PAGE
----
Ultrasound pregnancy scans are offered across all of our hospital sites and are used to check for potential specific conditions or physical problems. Some scans may also take place in the radiology departments.
When coming for your scan:
- please make sure that you have a full bladder
- read all of the information sent to you in your appointment letter
- one adult can come with you into the scan room (children are not able to attend ultrasound scan appointments).
Scan appointments usually take between 15 to 30 minutes however sometimes it may take longer if your bladder isn't full or your baby is in a position that makes it difficult to obtain clear views.
During your pregnancy you will be offered two routine ultrasound scans which are:
Dating/nuchal scan: usually performed between 11+2-14+1 weeks of pregnancy. This scan enables us to provide a more accurate due date for your baby. We will also take some measurements required for screening if you have chosen to have this during the scan. If you have chosen to have combined screening, the fluid at the back of baby's neck is also measured. Your baby's heartbeat is also checked we will check how many babies there are, and will take measurements to estimate how many weeks pregnant you are.
Anomaly scan: usually performed around 20 weeks (18+0 to 20+6) and is performed to identify abnormalities and enable further discussion and decision making, however the test does not pick up all problems. The scan also checks the position of the placenta. If you wish to know the sex of your baby this can often be determined at this stage. Unfortunately, we are unable to write down the sex of your baby on paper.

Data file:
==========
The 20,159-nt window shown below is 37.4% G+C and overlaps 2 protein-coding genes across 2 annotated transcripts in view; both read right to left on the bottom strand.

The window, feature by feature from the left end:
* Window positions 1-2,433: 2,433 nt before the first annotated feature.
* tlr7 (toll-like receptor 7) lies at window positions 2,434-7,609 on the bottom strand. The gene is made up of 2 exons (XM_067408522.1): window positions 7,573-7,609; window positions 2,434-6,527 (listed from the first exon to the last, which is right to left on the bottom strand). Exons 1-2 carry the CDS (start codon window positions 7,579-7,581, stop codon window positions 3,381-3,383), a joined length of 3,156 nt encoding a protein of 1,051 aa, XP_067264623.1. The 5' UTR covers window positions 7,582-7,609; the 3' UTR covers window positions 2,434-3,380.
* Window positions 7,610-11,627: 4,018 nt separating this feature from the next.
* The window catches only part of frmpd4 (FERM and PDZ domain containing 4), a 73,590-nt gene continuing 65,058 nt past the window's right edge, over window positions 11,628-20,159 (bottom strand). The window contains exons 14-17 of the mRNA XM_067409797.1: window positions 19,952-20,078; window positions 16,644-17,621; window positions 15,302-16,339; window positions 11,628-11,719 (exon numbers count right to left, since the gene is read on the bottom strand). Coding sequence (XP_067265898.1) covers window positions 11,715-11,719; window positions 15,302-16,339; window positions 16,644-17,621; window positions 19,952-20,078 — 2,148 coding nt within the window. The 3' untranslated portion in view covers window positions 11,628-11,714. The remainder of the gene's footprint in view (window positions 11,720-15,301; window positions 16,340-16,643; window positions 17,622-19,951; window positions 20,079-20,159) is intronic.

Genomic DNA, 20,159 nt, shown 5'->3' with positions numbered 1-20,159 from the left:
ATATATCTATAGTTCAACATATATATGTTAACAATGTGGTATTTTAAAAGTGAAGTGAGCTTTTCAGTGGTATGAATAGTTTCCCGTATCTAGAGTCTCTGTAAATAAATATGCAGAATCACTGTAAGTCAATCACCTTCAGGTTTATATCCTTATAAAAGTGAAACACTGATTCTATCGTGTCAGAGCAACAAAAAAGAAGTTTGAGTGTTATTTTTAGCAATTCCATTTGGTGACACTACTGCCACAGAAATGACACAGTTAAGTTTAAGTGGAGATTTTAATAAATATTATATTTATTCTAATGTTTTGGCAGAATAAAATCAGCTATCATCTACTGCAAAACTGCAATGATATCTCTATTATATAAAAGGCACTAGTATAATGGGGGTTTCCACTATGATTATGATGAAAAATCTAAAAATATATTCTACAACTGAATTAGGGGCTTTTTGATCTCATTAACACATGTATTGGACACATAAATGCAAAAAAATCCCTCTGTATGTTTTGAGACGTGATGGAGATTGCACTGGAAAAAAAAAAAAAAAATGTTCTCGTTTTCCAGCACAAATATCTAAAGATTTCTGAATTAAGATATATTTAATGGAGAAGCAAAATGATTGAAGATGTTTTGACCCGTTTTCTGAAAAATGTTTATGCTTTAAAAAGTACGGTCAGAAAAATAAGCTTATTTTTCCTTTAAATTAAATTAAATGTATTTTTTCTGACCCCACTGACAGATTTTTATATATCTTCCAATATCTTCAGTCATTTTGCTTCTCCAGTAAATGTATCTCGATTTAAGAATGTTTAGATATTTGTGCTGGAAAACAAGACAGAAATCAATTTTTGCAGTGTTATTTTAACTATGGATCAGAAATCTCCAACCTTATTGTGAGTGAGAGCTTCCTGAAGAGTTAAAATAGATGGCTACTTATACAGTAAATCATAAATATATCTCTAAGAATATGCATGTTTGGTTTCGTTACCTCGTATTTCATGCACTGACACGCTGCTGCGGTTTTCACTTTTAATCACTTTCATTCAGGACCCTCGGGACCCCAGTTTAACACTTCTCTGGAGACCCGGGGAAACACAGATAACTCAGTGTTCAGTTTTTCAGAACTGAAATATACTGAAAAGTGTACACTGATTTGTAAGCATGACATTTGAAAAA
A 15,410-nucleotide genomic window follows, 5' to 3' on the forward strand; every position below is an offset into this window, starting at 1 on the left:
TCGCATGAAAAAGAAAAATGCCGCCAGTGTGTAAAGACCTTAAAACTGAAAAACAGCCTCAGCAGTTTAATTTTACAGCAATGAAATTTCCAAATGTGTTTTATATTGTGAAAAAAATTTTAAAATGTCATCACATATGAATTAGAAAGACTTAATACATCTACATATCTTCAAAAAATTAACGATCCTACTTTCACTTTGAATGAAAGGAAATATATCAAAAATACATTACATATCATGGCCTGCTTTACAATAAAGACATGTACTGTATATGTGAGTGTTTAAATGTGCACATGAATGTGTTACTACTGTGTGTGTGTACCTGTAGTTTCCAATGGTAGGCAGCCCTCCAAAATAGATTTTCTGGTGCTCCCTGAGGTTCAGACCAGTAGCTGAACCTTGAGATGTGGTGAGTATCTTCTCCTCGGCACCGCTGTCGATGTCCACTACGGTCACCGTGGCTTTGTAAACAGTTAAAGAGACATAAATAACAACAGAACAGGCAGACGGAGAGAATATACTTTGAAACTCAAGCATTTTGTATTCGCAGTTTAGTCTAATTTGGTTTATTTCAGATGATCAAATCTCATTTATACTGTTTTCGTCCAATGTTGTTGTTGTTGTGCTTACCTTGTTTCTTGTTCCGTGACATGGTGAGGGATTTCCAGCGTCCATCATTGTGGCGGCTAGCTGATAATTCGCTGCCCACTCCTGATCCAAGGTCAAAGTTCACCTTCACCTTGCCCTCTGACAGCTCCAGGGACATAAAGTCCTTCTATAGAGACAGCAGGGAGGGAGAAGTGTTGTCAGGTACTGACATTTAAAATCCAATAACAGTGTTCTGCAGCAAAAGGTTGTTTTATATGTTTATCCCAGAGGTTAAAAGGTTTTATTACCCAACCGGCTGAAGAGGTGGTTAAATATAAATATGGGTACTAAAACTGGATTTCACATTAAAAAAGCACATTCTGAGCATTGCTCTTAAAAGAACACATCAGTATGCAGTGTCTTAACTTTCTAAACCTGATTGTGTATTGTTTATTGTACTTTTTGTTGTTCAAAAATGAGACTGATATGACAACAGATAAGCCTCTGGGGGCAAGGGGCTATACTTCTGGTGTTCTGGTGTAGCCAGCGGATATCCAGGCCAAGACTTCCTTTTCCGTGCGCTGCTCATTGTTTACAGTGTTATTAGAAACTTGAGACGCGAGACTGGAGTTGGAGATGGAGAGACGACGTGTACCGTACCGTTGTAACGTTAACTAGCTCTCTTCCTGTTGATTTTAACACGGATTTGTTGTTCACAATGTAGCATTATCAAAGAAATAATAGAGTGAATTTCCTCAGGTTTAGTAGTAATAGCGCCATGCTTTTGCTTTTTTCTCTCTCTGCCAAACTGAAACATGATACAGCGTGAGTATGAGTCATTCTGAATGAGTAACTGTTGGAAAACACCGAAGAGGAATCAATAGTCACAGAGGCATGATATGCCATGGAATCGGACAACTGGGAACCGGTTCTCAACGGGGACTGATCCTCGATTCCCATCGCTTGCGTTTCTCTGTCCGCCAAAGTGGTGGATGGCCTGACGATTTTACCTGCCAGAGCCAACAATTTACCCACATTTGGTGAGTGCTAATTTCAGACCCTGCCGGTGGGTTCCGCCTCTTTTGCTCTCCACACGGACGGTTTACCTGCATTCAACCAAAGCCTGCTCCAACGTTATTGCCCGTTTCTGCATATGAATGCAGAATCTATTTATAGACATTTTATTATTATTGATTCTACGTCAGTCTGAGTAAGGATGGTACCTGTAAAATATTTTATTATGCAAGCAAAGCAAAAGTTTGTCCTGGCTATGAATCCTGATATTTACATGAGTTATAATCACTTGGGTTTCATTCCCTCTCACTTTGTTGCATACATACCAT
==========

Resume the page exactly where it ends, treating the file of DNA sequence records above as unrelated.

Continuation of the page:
It’s important to be aware that ultrasound scanning is a form of screening and is done to perform important checks on the health and development of your baby.
Your midwife or consultant may ask you to attend for additional scans during your pregnancy, these may include:
Early Pregnancy Assessment Scan (EPAU) is often performed for early pregnancy problems, such as vaginal bleeding and abdominal pain and also for those who experience recurrent miscarriage. This is usually done at our Gynaecology Assessment Unit.
Gowth scans - your doctor or midwife might suggest additional pregnancy growth scan(s) to ensure that your baby is developing as expected.